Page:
Patent Troll Bills Split Innovation Community

“‘Innovation’ is among the most highly prized civic and commercial virtues today. So much so that opposing sides in policy contests each claim its mantle,” writes Drew Clark. “Nowhere is this truer than in now-bubbling debate on Capitol Hill in Washington over patent reform.”

“And the divisions aren’t based on political party. In the Senate, the co-sponsors of the bipartisan PATENT Act are deep-red Republicans Orrin Hatch of Utah and Chuck Grassley of Iowa, and dark-blue Democrats Patrick Leahy of Vermont and Chuck Schumer of New York… The bills’ target is that frequently derided species known as the ‘patent troll’: those who use a bogus claim and impose a litigation toll on an innocent entrepreneur going about creating jobs and driving economic prosperity.”

“Instead of being divided by party, or even squarely by industry, supporters of these two measures, and their opponents, pit one view of ‘innovation’ against another. On the one hand are those Silicon Valley companies constantly making and remaking the tools of the digital economy. On the other hand are inventors who use intellectual property as an asset and license the manufacture of their patented devices to others.”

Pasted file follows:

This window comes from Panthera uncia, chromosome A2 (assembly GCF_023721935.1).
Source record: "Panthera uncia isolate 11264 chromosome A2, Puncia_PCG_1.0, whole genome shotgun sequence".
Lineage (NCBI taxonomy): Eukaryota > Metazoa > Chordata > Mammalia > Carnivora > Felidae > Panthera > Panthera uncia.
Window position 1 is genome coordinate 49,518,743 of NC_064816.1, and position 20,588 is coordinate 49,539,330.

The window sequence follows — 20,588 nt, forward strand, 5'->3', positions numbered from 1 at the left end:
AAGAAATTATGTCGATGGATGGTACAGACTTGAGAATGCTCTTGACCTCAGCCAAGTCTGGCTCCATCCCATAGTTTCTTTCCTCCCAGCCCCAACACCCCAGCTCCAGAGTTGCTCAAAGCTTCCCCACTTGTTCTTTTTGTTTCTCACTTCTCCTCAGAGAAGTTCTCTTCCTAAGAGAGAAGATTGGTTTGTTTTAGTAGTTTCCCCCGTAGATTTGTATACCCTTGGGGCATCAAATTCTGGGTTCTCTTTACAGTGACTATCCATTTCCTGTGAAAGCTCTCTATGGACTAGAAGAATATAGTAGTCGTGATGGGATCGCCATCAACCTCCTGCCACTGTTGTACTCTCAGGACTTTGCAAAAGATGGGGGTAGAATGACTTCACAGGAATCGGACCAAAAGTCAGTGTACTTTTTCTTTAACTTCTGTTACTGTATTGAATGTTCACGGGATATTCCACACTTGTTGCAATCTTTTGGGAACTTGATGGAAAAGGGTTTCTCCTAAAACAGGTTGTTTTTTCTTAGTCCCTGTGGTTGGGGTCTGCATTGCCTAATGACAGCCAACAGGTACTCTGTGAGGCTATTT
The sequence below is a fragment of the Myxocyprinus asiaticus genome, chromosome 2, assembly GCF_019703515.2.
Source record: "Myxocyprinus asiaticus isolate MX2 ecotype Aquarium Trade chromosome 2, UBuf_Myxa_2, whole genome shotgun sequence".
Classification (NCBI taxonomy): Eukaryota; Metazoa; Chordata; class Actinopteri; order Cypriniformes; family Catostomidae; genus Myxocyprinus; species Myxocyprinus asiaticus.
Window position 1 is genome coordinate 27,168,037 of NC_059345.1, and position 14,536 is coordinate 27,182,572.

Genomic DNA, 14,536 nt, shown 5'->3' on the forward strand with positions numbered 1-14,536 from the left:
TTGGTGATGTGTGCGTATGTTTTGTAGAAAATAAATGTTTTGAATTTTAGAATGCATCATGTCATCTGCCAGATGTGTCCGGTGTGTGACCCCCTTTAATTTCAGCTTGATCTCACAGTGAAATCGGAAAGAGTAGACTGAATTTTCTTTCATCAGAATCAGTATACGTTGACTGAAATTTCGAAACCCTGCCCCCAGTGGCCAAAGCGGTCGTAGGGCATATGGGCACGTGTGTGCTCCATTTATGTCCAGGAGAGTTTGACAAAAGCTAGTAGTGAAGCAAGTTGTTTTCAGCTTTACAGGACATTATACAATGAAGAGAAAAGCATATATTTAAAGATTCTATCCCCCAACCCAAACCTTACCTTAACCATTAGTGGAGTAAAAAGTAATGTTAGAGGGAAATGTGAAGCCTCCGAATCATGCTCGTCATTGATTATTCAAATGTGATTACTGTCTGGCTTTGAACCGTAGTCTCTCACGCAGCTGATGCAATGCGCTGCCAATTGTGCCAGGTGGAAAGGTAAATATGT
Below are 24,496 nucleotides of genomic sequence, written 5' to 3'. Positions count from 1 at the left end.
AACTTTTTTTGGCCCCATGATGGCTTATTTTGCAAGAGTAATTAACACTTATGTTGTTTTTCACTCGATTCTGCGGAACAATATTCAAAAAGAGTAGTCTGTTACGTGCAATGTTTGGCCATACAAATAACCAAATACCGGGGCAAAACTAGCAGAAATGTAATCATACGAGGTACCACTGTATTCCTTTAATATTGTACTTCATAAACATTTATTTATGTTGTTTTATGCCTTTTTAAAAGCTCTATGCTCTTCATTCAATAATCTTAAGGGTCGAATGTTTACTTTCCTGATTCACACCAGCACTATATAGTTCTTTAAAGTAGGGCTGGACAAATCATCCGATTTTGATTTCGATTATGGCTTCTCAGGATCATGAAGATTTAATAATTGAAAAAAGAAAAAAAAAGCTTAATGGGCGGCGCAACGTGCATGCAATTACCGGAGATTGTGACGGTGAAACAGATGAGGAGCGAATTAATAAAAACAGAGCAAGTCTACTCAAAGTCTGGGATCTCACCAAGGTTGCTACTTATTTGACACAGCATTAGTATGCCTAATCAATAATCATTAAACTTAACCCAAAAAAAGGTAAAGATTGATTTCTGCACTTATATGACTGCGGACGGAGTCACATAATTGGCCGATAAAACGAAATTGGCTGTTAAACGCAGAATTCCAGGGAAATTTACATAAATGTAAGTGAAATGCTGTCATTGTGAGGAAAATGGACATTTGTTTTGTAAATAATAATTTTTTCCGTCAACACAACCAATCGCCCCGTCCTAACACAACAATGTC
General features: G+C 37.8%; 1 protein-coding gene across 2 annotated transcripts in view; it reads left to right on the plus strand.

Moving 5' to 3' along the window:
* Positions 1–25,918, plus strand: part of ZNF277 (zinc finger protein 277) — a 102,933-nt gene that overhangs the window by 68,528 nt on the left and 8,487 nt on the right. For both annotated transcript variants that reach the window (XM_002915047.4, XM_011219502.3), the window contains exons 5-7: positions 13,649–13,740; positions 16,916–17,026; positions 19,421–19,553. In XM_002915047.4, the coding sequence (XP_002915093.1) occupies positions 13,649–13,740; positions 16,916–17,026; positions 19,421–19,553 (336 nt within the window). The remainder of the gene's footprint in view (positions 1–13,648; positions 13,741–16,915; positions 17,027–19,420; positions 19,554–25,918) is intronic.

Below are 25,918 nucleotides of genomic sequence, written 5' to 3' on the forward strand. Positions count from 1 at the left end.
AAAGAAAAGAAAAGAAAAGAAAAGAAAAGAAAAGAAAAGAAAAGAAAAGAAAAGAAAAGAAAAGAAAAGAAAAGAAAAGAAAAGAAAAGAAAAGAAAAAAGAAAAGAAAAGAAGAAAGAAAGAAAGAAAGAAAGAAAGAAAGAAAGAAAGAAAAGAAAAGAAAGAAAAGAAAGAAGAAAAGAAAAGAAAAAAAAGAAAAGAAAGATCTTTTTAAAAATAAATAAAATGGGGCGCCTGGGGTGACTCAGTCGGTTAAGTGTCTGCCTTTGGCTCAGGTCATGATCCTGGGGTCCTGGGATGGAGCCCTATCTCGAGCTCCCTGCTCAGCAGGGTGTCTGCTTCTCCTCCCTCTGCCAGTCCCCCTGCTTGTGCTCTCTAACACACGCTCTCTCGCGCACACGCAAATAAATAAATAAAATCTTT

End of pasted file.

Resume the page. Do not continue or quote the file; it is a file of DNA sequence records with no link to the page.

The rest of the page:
1 Comment

  1. The real problem is not that there are “patent trolls” out there, but that the US Patent and Trademark Office (USPTO) grants patents when a more rigorous examination would reveal that something for which a patent claim is made is (1) obvious in light of the then current state of the art, (2) not a new invention, or (3) cannot be produced in light of then existing technology.

    If Congress truly were interested in preventing the issuance of bogus patents with overly broad claims, Congress would provide additional funding to the US Patent and Trademark Office (USPTO) in order to enable USPTO to hire enough patent examiners with the appropriate qualifications. Reducing caseloads by hiring additional capable examiners would enable each examiner to spend the time necessary to conduct a thorough literature search and conduct a rigorous analysis of a patent application and each of its claims.

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